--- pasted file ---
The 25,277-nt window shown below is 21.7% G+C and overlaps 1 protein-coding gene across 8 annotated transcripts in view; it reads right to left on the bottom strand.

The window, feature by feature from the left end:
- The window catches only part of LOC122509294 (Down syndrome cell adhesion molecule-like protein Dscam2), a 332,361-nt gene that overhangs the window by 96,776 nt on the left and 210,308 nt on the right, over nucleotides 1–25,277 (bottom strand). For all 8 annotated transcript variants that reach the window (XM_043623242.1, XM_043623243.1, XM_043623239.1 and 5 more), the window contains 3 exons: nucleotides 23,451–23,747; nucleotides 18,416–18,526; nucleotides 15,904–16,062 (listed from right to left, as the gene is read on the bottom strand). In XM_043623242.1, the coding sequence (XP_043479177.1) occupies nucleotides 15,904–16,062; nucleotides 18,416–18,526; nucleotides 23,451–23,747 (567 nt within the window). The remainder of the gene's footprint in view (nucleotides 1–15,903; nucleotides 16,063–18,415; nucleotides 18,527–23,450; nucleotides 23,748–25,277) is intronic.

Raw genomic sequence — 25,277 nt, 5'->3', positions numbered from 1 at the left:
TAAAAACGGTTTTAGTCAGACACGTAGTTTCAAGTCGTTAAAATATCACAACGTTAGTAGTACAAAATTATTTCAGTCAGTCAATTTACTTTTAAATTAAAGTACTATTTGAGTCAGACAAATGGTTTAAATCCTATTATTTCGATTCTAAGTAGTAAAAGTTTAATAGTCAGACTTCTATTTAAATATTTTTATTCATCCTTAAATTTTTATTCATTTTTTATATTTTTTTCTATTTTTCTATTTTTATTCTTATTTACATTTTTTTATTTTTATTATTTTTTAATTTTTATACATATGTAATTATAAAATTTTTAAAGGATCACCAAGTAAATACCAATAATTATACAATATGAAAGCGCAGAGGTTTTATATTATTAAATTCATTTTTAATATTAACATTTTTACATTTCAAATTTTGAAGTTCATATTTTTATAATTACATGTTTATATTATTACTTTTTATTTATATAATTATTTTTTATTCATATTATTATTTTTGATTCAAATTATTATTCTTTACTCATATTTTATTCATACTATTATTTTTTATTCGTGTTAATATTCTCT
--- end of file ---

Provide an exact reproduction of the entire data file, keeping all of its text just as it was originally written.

The 25,277-nt window shown below is 21.7% G+C and overlaps 1 protein-coding gene across 8 annotated transcripts in view; it reads right to left on the bottom strand.

The window, feature by feature from the left end:
- The window catches only part of LOC122509294 (Down syndrome cell adhesion molecule-like protein Dscam2), a 332,361-nt gene that overhangs the window by 96,776 nt on the left and 210,308 nt on the right, over nucleotides 1–25,277 (bottom strand). For all 8 annotated transcript variants that reach the window (XM_043623242.1, XM_043623243.1, XM_043623239.1 and 5 more), the window contains 3 exons: nucleotides 23,451–23,747; nucleotides 18,416–18,526; nucleotides 15,904–16,062 (listed from right to left, as the gene is read on the bottom strand). In XM_043623242.1, the coding sequence (XP_043479177.1) occupies nucleotides 15,904–16,062; nucleotides 18,416–18,526; nucleotides 23,451–23,747 (567 nt within the window). The remainder of the gene's footprint in view (nucleotides 1–15,903; nucleotides 16,063–18,415; nucleotides 18,527–23,450; nucleotides 23,748–25,277) is intronic.

Raw genomic sequence — 25,277 nt, 5'->3', positions numbered from 1 at the left:
TAAAAACGGTTTTAGTCAGACACGTAGTTTCAAGTCGTTAAAATATCACAACGTTAGTAGTACAAAATTATTTCAGTCAGTCAATTTACTTTTAAATTAAAGTACTATTTGAGTCAGACAAATGGTTTAAATCCTATTATTTCGATTCTAAGTAGTAAAAGTTTAATAGTCAGACTTCTATTTAAATATTTTTATTCATCCTTAAATTTTTATTCATTTTTTATATTTTTTTCTATTTTTCTATTTTTATTCTTATTTACATTTTTTTATTTTTATTATTTTTTAATTTTTATACATATGTAATTATAAAATTTTTAAAGGATCACCAAGTAAATACCAATAATTATACAATATGAAAGCGCAGAGGTTTTATATTATTAAATTCATTTTTAATATTAACATTTTTACATTTCAAATTTTGAAGTTCATATTTTTATAATTACATGTTTATATTATTACTTTTTATTTATATAATTATTTTTTATTCATATTATTATTTTTGATTCAAATTATTATTCTTTACTCATATTTTATTCATACTATTATTTTTTATTCGTGTTAATATTCTCT